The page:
The Czech Telecommunications Office started preparing rules to replay a radio frequency auction as bidders in a failed first tender are given the chance to appeal its March 8 cancellation.
“We started drafting the new auction terms and we expect to be able to announce a new sale in months,” telecom watchdog spokesman Frantisek Malina said by phone.
The office, or CTU, declined to provide details on the new conditions until the 15-day appeal period lapses. T-Mobile Czech Republic AS (DTE), Telefonica Czech AS (SPTT) and Vodafone Czech Republic declined to say if they would appeal, while PPF Mobile Services AS spokesman Radek Stavel said his company wouldn’t file one.
CTU canceled the sale of 800 MHz, 1,800 MHz and 2,600 MHz spectrum because of a belief that “excessive” bids totaling more than 20 billion koruna ($1 billion) would be passed on to customers in the form of higher charges for fast Internet services. While governments across the region are cutting spending to meet austerity needs, they are also concerned a simultaneous rising cost of living is creating voter anger.
In Bulgaria, soaring energy costs sparked more than two weeks of protests that led to action against Czech utility CEZ AS and brought down the government of Premier Boyko Borissov.
Officials from the Czech telecom regulator decided to halt the auction as the price exceeded the original estimates and the companies would have problems to finance building the new networks. It also considered protecting customers more important than completing the process, CTU head Pavel Dvorak said in a statement on March 8.
The new auction will probably go ahead without any of the four bidders lodging a protest, said Cyrrus AS analyst Tomas Mencik.
“In my view, it’s unlikely that anyone will complain and complicate the situation, which is already pretty unclear,” he said in a phone interview.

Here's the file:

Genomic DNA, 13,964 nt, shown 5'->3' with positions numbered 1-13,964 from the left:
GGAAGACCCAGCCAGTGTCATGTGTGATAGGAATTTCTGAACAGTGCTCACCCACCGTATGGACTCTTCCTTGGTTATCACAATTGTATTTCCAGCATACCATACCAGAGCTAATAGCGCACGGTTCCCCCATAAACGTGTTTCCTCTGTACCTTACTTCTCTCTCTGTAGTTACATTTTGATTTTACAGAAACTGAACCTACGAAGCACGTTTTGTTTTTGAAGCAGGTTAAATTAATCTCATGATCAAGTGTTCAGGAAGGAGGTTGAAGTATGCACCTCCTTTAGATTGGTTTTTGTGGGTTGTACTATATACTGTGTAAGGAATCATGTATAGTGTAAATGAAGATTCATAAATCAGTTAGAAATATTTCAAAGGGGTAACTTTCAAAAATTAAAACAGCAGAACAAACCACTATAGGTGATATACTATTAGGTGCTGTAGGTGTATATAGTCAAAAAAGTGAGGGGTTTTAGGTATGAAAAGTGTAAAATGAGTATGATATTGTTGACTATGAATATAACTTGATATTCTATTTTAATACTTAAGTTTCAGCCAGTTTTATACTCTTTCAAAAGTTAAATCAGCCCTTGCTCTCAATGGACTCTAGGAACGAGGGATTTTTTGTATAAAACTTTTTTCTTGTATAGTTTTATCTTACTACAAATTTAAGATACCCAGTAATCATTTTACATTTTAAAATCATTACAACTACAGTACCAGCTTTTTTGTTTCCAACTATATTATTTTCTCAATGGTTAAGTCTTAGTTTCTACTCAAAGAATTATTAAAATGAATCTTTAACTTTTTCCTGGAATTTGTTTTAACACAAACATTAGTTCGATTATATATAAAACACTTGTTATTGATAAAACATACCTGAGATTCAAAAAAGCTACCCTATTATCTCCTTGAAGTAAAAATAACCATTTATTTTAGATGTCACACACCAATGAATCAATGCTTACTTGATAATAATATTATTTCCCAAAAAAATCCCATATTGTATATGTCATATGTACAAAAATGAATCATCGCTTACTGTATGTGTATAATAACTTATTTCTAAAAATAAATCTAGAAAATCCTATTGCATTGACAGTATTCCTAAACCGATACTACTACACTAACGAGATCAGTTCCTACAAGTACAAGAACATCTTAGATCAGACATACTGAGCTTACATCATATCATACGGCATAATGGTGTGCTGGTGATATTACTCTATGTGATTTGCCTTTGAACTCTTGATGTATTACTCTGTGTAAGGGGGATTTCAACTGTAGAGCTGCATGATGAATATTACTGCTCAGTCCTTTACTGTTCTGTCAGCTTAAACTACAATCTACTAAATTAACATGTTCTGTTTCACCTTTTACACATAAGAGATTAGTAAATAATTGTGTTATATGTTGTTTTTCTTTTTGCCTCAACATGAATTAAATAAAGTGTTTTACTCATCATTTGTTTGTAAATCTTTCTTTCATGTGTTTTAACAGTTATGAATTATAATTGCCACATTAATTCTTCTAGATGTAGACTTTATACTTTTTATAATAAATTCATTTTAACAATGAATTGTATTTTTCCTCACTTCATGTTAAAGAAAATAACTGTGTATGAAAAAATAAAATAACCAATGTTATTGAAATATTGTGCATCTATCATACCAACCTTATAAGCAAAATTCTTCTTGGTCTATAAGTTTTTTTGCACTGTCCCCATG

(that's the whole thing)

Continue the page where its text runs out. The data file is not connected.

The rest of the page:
The cancellation was also more “positive” for the existing operators than for new industry entrant PPF because they now have more time to develop their networks for fast Internet, Mencik said.
The high bids in the previous tender indicates the importance of LTE technology for the existing operators on the Czech market and the newcomer’s enthusiasm, London-based Citi analyst Dalibor Vavruska in a note to clients. LTE, or Long Term Evolution, allows operators to provide improved mobile data speed for customers and offer new services such as broadcast video or on-demand movies.
He called the watchdog’s decision to give up the potential revenue from the auction “globally unprecedented.” The money would have gone to shore up the state budget and cut the deficit.
Earlier LTE auctions that were completed in countries like Germany, France, Italy indicate operators highly value the 800 MHz spectrum, according Arthur D Little. Depending on the auction rules, market operators either “aggressively” push for the 800 MHz spectrum or side step and deploy the LTE 1,800 MHz or 2,600 MHz spectrums if available.
The Czech auction included six blocks in the 800 MHz band and the four bidders would need two blocks each to build a full- fledged LTE network.
CTU’s Dvorak told Czech TV on March 8 that he would consider it a “good” result if the auction is restarted in two or three months. Dvorak, whose term as CTU chairman expires at the end of April, estimated the “real” total price of all the spectrums to be as much as 15 billion koruna, CTK reported on March 8.
Industry and Trade Minister Martin Kuba told Mlada Fronta Dnes on March 10 he wants to replace Dvorak when his term is finished.
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